I grew up in a church setting in which “communion” was not observed regularly. The few times that it was practiced, we utilized a “fast-food” strategy – efficiently passing out individually packaged cups and crackers. For us, communion was one of many possible ways that we remembered the individual forgiveness which we received because of Jesus’ death.
I’ve since learned that communion is not simply one of many ways to worship Jesus but is instead a central way that believers encounter the transforming presence of Christ. One of my teachers regarding the Eucharist was the church father Cyril of Alexandra. Here are a few excerpts from Cyril’s commentary on Luke 22:17-22:
“Christ dwells in us, first, by the Holy Spirit, and we are His abode, according to that which was said of old by one of the holy prophets. ‘For I will dwell in them and lead them, and I will be to them a God, and they shall be to Me a people.’. . . .
But He is also within us in another way by means of our partaking in the oblation of bloodless offerings, which we celebrate in the churches, having received from Him the saving pattern of the rite, as the blessed Evangelist plainly shows us in the passage which has just been read. . . .
Was it right that one who was created for life and immortality should be made mortal, and condemned to death without power of escape? Must the envy of the devil be more unassailable and enduring than the will of God? Not so: for it has been brought to nought; and the clemency of the Creator has transcended the evil effects of his malignity. He has given aid to those upon earth. . . .
In what manner therefore can man upon earth, clothed as he is with mortality, return to incorruption? I answer, that this dying flesh must be made partaker of the life-giving power which comes from God. But the life-giving power of God the Father is the Only-begotten Word, and Him He sent to us as a Savior and Deliverer. . . .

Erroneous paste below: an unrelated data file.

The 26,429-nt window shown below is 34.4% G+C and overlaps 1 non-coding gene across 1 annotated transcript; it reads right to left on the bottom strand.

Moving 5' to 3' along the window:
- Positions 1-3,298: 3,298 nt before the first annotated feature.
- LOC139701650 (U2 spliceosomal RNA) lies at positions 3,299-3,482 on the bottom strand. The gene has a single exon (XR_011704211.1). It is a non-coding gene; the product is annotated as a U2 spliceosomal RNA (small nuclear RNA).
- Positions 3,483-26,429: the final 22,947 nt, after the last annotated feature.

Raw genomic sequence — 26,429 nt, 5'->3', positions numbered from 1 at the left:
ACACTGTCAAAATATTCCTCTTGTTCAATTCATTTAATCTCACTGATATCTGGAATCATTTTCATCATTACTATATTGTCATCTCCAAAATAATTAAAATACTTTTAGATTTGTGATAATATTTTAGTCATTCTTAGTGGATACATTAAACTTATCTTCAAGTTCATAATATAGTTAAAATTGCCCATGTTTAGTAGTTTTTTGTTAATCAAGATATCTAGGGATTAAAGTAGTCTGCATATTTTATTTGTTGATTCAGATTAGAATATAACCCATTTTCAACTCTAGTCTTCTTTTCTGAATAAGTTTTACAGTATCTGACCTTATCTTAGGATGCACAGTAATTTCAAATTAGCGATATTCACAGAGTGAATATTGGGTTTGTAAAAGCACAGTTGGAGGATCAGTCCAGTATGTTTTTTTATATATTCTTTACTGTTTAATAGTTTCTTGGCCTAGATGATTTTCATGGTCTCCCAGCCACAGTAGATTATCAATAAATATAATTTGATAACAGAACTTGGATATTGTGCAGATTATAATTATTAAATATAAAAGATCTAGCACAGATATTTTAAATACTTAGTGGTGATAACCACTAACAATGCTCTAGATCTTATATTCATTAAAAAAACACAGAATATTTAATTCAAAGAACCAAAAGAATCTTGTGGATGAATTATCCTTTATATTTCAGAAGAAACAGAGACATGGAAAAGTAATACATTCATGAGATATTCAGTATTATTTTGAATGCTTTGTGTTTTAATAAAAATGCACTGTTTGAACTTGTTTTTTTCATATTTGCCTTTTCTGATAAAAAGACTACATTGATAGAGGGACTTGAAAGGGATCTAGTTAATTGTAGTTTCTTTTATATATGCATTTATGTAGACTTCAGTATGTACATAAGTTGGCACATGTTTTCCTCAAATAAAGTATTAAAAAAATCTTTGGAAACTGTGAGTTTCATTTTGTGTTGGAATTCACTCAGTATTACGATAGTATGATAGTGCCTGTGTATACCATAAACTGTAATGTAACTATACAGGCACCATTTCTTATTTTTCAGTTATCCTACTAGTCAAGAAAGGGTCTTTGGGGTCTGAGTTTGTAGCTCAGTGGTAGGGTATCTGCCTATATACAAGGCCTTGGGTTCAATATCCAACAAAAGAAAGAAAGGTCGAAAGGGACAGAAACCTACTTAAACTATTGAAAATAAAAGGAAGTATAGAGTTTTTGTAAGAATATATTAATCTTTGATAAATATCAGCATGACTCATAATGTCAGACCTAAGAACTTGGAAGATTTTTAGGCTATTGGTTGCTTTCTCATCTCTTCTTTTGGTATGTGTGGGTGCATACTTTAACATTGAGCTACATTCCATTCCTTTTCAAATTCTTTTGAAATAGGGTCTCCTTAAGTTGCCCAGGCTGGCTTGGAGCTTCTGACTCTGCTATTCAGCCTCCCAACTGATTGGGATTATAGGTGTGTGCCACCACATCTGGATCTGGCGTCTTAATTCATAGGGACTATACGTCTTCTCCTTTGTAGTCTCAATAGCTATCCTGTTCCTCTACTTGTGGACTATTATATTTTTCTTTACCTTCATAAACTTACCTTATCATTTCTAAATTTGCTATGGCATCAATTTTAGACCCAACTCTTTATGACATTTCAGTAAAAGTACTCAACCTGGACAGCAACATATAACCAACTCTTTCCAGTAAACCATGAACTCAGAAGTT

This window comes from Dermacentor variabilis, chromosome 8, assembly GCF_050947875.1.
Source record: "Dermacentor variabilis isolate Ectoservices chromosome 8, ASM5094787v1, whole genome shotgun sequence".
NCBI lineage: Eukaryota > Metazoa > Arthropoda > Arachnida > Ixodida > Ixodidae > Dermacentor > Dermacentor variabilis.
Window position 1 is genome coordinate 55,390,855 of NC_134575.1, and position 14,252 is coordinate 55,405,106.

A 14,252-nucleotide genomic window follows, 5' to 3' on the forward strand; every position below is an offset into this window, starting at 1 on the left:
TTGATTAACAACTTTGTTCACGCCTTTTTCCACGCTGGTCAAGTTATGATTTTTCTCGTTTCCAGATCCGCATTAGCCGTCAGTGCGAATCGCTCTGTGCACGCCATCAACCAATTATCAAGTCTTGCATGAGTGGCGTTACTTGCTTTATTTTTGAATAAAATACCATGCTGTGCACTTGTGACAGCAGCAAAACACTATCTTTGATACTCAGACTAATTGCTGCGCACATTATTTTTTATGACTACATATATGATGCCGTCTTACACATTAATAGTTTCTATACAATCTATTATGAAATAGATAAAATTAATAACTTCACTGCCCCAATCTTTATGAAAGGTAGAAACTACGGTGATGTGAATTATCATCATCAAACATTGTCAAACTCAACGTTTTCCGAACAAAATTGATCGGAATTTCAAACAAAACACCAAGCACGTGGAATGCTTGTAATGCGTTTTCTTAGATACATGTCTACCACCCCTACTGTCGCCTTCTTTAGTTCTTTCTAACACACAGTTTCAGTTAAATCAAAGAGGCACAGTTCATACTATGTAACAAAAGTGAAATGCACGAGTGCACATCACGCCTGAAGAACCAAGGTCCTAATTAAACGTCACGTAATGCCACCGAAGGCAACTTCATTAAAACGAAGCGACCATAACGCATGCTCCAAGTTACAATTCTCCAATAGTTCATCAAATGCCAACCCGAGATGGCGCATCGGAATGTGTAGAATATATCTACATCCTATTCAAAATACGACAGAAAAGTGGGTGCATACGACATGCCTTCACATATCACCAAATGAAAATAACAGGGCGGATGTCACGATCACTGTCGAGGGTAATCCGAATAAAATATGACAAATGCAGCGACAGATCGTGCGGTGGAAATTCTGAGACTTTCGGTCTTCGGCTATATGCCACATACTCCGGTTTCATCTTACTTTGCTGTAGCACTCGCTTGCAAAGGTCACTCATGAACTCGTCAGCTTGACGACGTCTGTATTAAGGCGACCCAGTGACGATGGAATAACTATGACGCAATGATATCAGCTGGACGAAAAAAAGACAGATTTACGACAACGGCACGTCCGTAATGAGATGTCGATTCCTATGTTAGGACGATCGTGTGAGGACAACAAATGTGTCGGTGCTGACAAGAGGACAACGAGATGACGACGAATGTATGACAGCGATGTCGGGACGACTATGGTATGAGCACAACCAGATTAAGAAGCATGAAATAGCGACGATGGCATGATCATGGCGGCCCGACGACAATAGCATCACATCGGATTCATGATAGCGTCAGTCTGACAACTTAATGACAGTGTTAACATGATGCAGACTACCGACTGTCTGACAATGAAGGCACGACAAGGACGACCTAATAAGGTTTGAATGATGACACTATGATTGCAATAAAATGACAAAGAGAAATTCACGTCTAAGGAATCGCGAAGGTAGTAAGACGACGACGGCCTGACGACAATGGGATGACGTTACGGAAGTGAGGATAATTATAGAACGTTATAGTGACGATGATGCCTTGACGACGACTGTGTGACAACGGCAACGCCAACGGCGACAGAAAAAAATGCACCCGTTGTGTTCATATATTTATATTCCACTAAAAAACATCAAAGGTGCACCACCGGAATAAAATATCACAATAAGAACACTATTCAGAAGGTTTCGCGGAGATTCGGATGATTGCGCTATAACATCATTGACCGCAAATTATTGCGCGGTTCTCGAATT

By being born in the flesh of a woman, and tying to Himself that body which He received from her he has implanted Himself in us by an inseparable union so that He might raise us above the power both of death and corruption. . . .
For He was made in our likeness, and clothed Himself in our flesh, that by raising it from the dead He might prepare a way henceforth, by which the flesh which had been humbled to death might return anew to incorruption. For we are united to Him just as also we were united to Adam, when he brought upon himself the penalty of death. And Paul testifies thereunto, thus writing on one occasion, “For because by man is death, by man is also the resurrection of the dead:” and again upon another, “For as in Adam all die, even so in Christ shall all live.” The Word therefore, by having united to Himself that flesh which was subject to death, as being God and Life drove away from it corruption, and made it also to be the source of life: for such must the body of Life be.”
Notice that for Cyril, the Eucharist is not primarily indicative of death but of life. Not first a means of forgiveness but of immortality. Cyril interprets the passage in the theological context of the Incarnation and the Adam-Christ Typology. Humanity has inherited the death-infested flesh of Adam. It is this same humanity that the Son has united himself with in the Incarnation, driving out all corruption and becoming a source of life. Thus, the body of Christ is, in a sense, the location of salvation for fallen humanity. We come to the table in order to break our bond with Adam and to share in Christ’s life-giving flesh. The Eucharist is thus a sort of resurrection meal, one that is offered to us every time we approach the table.
Today, have yourself a very patristic Maundy Thursday.